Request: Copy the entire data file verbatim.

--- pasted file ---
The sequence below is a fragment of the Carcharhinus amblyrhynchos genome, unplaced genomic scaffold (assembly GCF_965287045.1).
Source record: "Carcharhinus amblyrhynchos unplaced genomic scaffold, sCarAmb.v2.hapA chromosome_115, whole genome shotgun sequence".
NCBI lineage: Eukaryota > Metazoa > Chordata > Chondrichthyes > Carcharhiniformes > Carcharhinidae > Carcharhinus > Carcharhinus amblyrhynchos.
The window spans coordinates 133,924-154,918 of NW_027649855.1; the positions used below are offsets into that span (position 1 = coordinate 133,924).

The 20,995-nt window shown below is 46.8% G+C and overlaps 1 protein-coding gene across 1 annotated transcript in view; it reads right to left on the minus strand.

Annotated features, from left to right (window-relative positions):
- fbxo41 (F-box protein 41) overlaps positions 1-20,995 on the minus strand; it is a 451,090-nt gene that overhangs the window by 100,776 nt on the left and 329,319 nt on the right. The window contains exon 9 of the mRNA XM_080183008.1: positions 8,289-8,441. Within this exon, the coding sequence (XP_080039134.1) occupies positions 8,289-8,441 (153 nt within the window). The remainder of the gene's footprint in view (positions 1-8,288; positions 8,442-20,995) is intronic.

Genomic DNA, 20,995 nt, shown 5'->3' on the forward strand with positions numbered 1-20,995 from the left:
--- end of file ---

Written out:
The sequence below is a fragment of the Carcharhinus amblyrhynchos genome, unplaced genomic scaffold (assembly GCF_965287045.1).
Source record: "Carcharhinus amblyrhynchos unplaced genomic scaffold, sCarAmb.v2.hapA chromosome_115, whole genome shotgun sequence".
NCBI lineage: Eukaryota > Metazoa > Chordata > Chondrichthyes > Carcharhiniformes > Carcharhinidae > Carcharhinus > Carcharhinus amblyrhynchos.
The window spans coordinates 133,924-154,918 of NW_027649855.1; the positions used below are offsets into that span (position 1 = coordinate 133,924).

The 20,995-nt window shown below is 46.8% G+C and overlaps 1 protein-coding gene across 1 annotated transcript in view; it reads right to left on the minus strand.

Annotated features, from left to right (window-relative positions):
- fbxo41 (F-box protein 41) overlaps positions 1-20,995 on the minus strand; it is a 451,090-nt gene that overhangs the window by 100,776 nt on the left and 329,319 nt on the right. The window contains exon 9 of the mRNA XM_080183008.1: positions 8,289-8,441. Within this exon, the coding sequence (XP_080039134.1) occupies positions 8,289-8,441 (153 nt within the window). The remainder of the gene's footprint in view (positions 1-8,288; positions 8,442-20,995) is intronic.

Genomic DNA, 20,995 nt, shown 5'->3' on the forward strand with positions numbered 1-20,995 from the left: